This is a drum the Report bangs with great regularity throughout, relying on the graph at Figure 4 on page 10.  It is self-evident that claimant costs are high for the lower value claims, especially when compared to defence costs, and I suspect that the NHSLA is justified in highlighting that there are some cases in which the costs claimed have been excessive.  However, whilst the NHSLA may be “transparent in what we pay to our defence solicitors”, the Report is anything but so in relation to some of the overall figures.  To compare claimant solicitor and defence costs in the manner in which the NHSLA Report does is misleading, for the reasons given below, amongst other factors also mentioned below (although the list is by no means intended to be exhaustive):

  1. The burden of proof in our civil justice system is on the claimant: accordingly, it is the claimant who is the party who has to establish the evidence to overcome this hurdle.  Last year’s Report lamented claimant solicitors ‘front-loading’ work and costs prior to notifying the NHSLA of a claim.  In both Reports it is not acknowledged that a claimant has to carry out often very extensive and expensive preliminary investigatory work, including costly independent expert opinion, just to establish whether a claim exists and that many clinical negligence claims, regardless of value, are very complex, involving very significant amount of work by experienced claimant lawyers to investigate and establish, let alone prosecute, such claims, which naturally increases costs.
  2. NHS Trusts and the NHSLA can, and frequently do, carry out negligible, if any, work until receipt of a formal Letter of Claim, as said above; they also have access to “free” in-house medical opinion from the outset to assess risk and to offer preliminary advice.  Defendant solicitors are not instructed until after the Letter of Claim, often not until after the issue of proceedings.  This is not the case with claimants who have to instruct solicitors from the outset.  Therefore, a substantial cost to the NHS (of in-house Trust legal teams and the NHSLA) is simply not being included in the overall figures and there is not a ‘like-for-like’ comparison being made.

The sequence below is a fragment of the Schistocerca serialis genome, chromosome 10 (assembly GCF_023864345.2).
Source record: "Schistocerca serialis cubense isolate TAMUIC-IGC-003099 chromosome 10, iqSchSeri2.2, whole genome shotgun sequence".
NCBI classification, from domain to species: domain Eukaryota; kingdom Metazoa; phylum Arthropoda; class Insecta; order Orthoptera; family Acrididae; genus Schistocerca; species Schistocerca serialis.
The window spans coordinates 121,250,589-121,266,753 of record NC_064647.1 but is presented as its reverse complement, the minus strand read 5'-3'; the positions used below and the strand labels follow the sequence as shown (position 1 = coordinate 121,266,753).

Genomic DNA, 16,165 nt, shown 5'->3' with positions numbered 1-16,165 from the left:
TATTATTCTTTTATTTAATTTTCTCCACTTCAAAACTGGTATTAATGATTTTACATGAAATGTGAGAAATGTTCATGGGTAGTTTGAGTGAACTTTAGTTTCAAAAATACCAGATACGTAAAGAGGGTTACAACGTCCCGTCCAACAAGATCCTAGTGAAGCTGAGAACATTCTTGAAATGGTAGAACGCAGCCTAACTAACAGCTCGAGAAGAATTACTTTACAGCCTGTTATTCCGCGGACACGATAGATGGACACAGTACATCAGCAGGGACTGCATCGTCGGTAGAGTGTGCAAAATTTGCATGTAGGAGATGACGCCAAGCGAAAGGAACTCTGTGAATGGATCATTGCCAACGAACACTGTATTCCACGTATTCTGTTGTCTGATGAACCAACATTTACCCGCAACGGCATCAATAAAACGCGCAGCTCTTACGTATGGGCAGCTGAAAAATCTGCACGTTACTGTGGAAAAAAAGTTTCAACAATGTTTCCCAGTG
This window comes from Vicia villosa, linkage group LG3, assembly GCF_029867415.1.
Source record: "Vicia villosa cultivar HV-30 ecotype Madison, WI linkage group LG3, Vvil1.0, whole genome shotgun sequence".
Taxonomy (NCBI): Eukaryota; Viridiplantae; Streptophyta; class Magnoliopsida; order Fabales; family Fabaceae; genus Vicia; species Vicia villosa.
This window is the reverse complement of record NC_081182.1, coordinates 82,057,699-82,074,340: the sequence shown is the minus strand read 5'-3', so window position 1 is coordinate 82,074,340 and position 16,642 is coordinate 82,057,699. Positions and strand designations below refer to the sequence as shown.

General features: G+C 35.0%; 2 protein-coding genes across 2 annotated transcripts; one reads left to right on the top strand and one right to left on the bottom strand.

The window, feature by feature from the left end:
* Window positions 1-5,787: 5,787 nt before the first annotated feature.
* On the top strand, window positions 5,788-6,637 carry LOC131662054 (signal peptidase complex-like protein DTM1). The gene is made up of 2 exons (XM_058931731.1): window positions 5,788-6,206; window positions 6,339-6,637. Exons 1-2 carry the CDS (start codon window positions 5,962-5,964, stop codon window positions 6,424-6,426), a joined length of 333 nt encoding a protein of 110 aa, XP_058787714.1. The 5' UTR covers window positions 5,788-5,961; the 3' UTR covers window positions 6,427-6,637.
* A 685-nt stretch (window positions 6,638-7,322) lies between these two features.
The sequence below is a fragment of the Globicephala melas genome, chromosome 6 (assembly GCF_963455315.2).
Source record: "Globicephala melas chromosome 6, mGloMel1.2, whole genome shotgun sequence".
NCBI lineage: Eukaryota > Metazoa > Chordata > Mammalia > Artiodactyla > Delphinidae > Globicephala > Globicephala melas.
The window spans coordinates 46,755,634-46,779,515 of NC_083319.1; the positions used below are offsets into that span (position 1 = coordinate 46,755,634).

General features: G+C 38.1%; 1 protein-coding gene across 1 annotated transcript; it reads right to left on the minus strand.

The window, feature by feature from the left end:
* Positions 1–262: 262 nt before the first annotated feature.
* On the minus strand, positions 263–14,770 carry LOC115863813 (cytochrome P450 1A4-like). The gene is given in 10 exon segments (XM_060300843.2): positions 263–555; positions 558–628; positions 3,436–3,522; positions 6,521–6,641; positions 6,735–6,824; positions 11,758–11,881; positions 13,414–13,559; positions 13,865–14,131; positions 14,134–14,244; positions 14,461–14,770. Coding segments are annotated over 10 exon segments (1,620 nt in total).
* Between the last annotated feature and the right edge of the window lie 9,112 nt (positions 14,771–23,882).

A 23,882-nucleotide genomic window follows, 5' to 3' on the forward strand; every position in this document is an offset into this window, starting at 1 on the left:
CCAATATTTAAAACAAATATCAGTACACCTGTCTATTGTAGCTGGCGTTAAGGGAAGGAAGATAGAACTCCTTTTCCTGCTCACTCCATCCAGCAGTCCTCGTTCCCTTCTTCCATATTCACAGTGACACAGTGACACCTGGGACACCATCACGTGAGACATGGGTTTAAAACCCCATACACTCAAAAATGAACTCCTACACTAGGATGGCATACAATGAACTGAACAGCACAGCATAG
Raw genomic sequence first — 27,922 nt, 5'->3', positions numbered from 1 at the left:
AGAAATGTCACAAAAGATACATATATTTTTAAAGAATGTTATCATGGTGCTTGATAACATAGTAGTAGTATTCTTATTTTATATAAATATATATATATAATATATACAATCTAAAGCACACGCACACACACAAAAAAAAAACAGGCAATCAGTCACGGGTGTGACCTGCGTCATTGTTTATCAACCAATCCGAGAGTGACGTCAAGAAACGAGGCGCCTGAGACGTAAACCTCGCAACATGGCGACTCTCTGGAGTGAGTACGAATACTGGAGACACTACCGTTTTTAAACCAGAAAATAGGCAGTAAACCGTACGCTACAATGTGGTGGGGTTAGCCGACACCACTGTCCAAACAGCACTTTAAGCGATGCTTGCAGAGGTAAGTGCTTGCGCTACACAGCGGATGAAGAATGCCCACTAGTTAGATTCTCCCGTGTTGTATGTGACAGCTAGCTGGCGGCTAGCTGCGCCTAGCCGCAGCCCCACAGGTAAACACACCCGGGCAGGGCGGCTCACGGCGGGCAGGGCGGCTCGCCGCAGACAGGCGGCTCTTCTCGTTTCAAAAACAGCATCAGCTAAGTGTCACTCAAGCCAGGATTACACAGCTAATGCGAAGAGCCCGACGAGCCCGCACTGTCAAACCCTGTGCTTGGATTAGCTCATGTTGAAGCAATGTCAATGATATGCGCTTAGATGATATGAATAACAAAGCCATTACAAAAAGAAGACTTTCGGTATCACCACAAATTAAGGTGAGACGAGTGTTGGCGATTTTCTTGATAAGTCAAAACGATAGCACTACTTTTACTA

3. NHS Trusts frequently fail to provide a full set of medical and associated records at the outset, requiring considerable work and cost by the claimant solicitors to obtain them before any investigation can be begun, let alone completed.  The defence solicitors have no such onus.
  4. Delays at various stages by NHS Trusts, the NHSLA and/or some defence solicitors in investigating and managing claims and in admitting liability early, even in light of SUI reports, Inquests, etc., serves only avoidably to increase claimant costs.
  5. The NHSLA’s interpretation of “disproportionate” relates solely to value and not to any of the other aspects, in particular those referred to in the CPR (44.3(5)) when considering whether, “costs incurred are proportionate if they bear a reasonable relationship to (a) the sums in issue in the proceedings; (c) the complexity of the litigation; (d) any additional work generated by the conduct of the paying party; and (e) any wider factors involved in the proceedings, such as reputation or public importance”.  It is not accurate to rely solely on (a) above as a measure of proportionality, regardless of whether the NHSLA’s view is that value is all that matters.  For example, a claim involving a neonatal death may be as difficult to investigate as a multimillion pound cerebral palsy claim and vastly less valuable in purely monetary terms, but potentially just as devastating to the parents (if not more so), and it is not reasonable to view this type of case on a purely monetary basis.